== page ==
When art transforms the lives of women: Madhubani
Many of us have admired and maybe even bought a Madhubani painting at some point in our lives. The history of the art is ancient, but how it benefits women in the modern context it a great story. And we thought we should tell you about it.
A quaint little town with a beautiful surrounding and people who are kind and humble, this place houses a unique talent. Madhubani is one of the districts in Bihar which is famous for its special art form called Madhubani Art, which originated some centuries back.
Madhubani, literally translated to Forest of Honey, captures and holds the centuries old traditions of Hinduism and these artisans replicate and communicate these stories through the Madhubani Art Form. The artists depict folklores, traditions, rituals, celebrations, and spiritualism in these paintings as they even incorporate personal experiences and stories.
This world is but a canvas to our imagination. – Henry David Thoreau
The paper is treated with cow dung to increase it’s longevity so the painting may last for long. Traditionally they used a cotton ball with a bamboo stick for a brush, which has now changed to the modern brushes. The paintings were initially done on the walls but now have transformed onto papers, bottles, lampshades, papier-mâché, fabric etc. The paintings are tweaked to maintain the attraction for new consumer base also. The colours are all natural taken from fruits and vegetables available locally. The black is obtained from the burnt oil, while other colours like yellow and purple from Sunflower and Jamun.
Many women are involved in this activity of painting and with the help of media and marketing, they have had the opportunity to showcase their work in countries like Iceland, United States of America, and also some parts of Europe.
This has not only helped employ women but also given them recognition for their work which is a huge step in a state like Bihar which struggles with women empowerment where the female literacy is only about 51% according to the 2011 Census in comparison to the males, which is 20% more.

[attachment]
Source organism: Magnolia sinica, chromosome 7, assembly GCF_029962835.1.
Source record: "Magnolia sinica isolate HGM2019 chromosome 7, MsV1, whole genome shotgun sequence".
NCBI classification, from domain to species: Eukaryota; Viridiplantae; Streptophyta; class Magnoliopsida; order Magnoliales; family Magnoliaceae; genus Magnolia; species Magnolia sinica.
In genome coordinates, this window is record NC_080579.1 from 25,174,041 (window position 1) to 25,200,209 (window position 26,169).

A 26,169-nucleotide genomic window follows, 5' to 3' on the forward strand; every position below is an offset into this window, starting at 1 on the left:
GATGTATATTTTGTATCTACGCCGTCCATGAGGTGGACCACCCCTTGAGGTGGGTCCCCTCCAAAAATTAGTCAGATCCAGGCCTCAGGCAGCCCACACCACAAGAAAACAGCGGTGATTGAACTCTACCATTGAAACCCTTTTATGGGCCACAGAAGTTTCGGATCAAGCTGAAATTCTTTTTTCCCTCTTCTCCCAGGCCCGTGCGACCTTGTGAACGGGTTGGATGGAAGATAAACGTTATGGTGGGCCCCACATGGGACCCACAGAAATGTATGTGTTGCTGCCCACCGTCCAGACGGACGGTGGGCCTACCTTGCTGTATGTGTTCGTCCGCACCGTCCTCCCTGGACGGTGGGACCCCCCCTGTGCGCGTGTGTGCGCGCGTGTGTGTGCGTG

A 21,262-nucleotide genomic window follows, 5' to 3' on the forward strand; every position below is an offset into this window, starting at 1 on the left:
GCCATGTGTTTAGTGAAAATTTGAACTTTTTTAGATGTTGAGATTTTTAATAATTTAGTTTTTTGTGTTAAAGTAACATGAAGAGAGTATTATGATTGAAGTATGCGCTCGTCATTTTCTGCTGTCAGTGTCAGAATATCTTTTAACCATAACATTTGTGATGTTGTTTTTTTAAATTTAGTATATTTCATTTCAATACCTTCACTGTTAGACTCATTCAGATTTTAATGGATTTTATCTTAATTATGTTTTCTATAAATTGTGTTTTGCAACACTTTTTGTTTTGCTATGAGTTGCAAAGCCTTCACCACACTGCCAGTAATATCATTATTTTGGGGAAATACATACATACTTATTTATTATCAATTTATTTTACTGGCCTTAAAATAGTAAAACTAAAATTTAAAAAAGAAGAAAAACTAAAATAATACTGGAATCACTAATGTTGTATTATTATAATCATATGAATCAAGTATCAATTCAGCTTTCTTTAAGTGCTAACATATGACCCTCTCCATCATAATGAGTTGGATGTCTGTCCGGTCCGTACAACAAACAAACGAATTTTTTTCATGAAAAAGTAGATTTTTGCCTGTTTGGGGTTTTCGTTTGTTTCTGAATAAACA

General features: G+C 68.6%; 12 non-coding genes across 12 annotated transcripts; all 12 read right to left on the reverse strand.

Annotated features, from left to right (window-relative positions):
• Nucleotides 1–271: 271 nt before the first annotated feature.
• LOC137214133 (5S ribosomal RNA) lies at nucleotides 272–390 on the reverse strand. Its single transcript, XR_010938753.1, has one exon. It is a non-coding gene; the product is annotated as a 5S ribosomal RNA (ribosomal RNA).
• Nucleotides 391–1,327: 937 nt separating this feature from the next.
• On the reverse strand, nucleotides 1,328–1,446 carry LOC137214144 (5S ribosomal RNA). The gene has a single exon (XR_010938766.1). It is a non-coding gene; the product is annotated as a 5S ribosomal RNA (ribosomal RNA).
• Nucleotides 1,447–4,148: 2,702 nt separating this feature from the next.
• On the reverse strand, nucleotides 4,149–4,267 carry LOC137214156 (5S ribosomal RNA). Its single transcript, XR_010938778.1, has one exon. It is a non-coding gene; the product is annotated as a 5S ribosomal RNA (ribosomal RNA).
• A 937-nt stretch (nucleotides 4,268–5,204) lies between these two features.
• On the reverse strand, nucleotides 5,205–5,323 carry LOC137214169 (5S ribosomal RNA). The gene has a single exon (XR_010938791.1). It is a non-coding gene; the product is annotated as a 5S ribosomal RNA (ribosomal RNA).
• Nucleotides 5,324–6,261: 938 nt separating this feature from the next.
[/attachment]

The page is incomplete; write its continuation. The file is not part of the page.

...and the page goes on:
Bharti Dayal, a Madhubani painting artist and a national awardee echoes this thought. “Madhubani Art Form is Timeless . It is based on Dualism of life and universe -The universal truth. Made by specially women and putting their imagination and essence into an image. This beautiful art form is creating livelihood for thousands women not only in Madhubani or Bihar but all over the country. Its a means of supporting thousands women’s existence.”
A state struggling with orthodox ideals and traditions that don’t favor women empowerment, this district is helping these women from small villages get out of the premises of their houses to showcase their talent. An organization called Shilp Sangh Co-operative Society in Ranti village is helping women do just that. Ranti is a haven of artists and Shilp Sangh works with these women artists adept at Madhubani painting.
In small villages, the idea of feminism is bound to get some sort of backlash, and therefore the approach varies from place to place. The idea to help women make something that they can call their own is a step that leads to a psychological development of independence that these women experience. To be able to create and express stories, customize paintings with their own talent, is something that is expanding horizons for women in these small villages all around.
A small step is all it takes to create a change and the Madhubani artisans definitely feel the change. All we can say is, these initiatives are what help girls and women understand the new world and we couldn’t be more thankful for those!
Feature Image Courtesy – artsoftheearthindia.in